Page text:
How drunk is too drunk—another foray into medical ethics

The best ethical questions are real ones. Sure, it’s fun to play the lifeboat game, but when you’re dealing with flesh and blood human beings on a daily basis, games aren’t all that helpful. So here’s a non-life-and-death question: if a patient comes to see you and smells of alcohol, can you add an alcohol level to their blood work without specifically informing them?

Ethical discussions are best held as, well, discussions, so I’ll lay out some ethical principles and let you discuss before I weigh in further.

First, any patient who comes to see a doctor signs a “general consent for treatment” which usually contains a phrase such as:

I request and authorize Health Care Services by my physician, and his/her designees as may deem advisable. This may include routine diagnostic, radiology and laboratory procedures and medication administration.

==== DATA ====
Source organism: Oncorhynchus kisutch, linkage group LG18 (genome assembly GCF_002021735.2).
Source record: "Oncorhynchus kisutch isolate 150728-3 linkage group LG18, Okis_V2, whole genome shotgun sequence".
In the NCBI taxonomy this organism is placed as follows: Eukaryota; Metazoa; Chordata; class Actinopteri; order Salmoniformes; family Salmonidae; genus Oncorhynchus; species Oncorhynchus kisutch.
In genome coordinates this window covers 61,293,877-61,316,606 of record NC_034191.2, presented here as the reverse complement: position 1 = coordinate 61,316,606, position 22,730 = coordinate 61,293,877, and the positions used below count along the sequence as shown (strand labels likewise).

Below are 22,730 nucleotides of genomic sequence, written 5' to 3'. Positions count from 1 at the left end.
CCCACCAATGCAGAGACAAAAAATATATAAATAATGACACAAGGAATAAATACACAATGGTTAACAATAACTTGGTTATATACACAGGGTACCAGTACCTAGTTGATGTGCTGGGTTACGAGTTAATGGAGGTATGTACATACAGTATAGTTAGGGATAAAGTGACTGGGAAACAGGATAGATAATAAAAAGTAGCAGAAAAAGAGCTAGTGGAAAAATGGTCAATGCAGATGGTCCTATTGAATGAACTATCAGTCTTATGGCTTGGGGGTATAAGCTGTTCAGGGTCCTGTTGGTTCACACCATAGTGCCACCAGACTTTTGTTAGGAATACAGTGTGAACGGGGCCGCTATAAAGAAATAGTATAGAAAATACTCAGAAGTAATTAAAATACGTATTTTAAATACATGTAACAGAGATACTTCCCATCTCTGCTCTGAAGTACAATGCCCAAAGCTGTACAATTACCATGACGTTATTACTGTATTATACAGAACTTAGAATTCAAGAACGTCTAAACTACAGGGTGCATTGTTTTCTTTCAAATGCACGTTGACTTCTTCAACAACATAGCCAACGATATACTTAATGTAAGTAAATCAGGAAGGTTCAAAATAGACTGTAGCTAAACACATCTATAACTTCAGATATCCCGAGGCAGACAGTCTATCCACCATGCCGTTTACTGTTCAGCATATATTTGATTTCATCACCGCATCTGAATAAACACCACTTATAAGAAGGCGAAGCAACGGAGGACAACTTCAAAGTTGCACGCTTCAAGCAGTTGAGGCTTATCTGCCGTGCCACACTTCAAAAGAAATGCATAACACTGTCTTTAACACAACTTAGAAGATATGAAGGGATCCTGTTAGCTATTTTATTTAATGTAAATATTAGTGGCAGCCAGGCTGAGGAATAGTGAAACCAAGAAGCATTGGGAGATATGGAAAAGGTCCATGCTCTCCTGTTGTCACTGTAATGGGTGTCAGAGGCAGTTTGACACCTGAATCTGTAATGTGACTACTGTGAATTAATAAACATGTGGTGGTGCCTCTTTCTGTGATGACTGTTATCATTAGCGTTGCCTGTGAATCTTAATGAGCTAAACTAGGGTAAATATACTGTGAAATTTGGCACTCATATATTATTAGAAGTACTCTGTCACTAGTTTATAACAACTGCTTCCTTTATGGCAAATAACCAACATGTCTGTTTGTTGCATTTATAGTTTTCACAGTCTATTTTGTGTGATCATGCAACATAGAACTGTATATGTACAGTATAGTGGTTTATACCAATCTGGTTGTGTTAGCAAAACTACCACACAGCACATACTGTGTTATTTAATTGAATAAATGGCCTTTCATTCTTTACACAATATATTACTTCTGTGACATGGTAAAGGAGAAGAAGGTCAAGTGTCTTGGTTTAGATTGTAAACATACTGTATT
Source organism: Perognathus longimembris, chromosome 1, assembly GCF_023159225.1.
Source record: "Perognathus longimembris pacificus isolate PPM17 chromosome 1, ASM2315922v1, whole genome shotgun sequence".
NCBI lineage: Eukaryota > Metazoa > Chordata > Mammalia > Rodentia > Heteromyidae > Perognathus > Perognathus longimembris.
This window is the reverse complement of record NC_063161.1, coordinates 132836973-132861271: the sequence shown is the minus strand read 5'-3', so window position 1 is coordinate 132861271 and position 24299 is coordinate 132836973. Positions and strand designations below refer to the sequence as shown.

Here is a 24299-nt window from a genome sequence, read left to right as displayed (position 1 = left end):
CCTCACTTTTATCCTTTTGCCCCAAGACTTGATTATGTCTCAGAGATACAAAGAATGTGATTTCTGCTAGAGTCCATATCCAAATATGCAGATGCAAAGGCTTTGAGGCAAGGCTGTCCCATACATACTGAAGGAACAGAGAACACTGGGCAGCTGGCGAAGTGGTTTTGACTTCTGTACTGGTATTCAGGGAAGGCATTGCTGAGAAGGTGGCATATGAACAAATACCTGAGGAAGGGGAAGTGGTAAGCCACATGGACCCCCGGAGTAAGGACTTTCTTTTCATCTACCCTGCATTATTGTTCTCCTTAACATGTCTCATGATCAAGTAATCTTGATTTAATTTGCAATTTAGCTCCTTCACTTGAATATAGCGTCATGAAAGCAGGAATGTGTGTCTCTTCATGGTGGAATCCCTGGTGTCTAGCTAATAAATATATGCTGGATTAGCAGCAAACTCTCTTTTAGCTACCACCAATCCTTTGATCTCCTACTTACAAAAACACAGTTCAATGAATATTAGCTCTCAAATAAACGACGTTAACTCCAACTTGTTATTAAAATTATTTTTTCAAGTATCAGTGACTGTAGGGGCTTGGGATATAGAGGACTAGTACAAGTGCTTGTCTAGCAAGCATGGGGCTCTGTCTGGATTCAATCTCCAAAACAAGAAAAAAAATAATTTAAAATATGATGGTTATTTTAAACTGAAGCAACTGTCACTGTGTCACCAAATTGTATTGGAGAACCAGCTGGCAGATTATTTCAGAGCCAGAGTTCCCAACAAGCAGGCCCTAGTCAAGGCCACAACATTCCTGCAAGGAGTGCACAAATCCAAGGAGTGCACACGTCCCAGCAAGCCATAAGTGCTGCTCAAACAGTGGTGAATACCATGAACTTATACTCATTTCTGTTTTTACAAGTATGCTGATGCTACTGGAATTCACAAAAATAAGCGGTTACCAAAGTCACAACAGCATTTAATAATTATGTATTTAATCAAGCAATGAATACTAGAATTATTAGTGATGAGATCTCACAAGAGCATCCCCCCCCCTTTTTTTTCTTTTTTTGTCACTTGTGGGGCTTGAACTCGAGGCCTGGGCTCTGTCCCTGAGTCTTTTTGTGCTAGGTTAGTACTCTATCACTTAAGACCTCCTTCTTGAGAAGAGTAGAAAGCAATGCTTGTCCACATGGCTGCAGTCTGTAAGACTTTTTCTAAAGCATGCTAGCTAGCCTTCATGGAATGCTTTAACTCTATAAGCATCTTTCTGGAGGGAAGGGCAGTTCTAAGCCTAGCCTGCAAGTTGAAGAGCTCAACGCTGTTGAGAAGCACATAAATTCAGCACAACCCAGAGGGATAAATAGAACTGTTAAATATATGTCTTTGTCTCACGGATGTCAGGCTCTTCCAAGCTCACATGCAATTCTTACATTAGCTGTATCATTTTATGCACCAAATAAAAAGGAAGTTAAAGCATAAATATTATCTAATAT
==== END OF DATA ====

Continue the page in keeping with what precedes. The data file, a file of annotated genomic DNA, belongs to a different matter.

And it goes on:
Second, for your reference, here is the summary of the AMA’s code of medical ethics.

And finally, a brief list of the most agreed-upon basic principles of medical ethics:

    Beneficence – acting in the best interest of the patient.
    Non-maleficence – avoid harm to the patient
    Autonomy – the patient has the right to refuse or choose their treatment
    Justice—fair distribution or resources
    Truthfulness/informed consent

Remember that ethics aren’t a checklist. Real life situations are just that—real, with real people.

OK, the thread is now open.